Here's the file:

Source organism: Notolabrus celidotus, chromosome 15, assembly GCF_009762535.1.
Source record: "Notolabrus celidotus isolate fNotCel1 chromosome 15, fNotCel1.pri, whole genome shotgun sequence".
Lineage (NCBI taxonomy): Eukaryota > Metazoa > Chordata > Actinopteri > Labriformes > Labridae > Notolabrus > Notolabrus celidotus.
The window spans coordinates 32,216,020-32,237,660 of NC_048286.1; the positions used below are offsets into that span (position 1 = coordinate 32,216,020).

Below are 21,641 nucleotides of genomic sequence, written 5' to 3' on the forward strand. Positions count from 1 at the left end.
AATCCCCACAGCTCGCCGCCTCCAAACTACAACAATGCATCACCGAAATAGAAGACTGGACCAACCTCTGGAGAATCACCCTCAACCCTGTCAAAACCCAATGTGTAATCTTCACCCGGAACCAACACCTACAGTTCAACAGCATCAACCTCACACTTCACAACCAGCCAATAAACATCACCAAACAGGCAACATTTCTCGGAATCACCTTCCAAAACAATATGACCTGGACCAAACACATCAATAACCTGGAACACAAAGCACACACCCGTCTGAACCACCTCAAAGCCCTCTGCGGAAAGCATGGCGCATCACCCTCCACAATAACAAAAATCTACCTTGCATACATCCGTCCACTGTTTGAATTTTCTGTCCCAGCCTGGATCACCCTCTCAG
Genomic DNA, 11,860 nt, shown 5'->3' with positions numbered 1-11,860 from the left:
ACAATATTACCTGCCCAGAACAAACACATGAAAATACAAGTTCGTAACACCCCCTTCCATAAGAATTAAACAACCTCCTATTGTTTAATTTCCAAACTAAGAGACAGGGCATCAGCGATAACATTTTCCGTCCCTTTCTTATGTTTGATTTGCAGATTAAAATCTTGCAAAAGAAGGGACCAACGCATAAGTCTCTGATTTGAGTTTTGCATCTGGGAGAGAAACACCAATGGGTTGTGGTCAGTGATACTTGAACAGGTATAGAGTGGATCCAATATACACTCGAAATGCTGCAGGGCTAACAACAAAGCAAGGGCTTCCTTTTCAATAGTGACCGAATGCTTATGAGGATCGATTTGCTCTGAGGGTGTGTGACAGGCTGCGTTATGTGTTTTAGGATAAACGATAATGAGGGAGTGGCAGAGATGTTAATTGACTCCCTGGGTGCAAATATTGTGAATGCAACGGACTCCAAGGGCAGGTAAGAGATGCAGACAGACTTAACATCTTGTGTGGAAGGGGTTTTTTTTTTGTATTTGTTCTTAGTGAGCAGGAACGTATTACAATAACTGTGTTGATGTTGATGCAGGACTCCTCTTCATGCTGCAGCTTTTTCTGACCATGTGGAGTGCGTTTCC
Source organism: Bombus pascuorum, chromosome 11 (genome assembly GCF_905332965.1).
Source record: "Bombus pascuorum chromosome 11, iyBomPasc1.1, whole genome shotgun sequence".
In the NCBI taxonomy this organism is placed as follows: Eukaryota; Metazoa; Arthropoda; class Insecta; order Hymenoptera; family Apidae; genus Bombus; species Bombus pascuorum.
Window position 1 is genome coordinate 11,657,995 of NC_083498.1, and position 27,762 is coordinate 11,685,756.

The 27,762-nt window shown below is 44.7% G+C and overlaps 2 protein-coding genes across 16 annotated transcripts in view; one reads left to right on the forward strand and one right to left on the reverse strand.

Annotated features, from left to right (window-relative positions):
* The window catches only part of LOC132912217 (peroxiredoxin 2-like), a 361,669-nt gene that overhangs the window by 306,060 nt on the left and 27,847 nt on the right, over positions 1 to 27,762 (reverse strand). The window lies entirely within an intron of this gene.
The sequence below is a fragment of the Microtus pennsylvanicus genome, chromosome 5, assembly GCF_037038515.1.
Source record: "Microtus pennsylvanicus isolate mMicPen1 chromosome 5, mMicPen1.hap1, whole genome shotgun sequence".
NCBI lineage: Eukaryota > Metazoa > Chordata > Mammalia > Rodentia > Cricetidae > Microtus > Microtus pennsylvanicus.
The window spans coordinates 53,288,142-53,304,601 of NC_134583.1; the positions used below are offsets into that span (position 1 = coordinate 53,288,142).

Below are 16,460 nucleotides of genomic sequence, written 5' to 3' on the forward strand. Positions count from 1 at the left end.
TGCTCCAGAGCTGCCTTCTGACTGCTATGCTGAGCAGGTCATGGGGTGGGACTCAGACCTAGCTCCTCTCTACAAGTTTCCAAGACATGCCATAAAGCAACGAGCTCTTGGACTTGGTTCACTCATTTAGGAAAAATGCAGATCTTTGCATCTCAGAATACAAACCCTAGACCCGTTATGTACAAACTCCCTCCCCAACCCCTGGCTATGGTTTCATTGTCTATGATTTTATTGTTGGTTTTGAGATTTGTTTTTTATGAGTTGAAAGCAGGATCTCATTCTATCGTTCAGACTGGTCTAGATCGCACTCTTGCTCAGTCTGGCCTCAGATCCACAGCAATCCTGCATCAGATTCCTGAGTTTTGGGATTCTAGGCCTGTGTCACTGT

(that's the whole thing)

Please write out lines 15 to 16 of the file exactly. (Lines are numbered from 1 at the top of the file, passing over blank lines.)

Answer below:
* The window catches only part of LOC132912217 (peroxiredoxin 2-like), a 361,669-nt gene that overhangs the window by 306,060 nt on the left and 27,847 nt on the right, over positions 1 to 27,762 (reverse strand). The window lies entirely within an intron of this gene.
The sequence below is a fragment of the Microtus pennsylvanicus genome, chromosome 5, assembly GCF_037038515.1.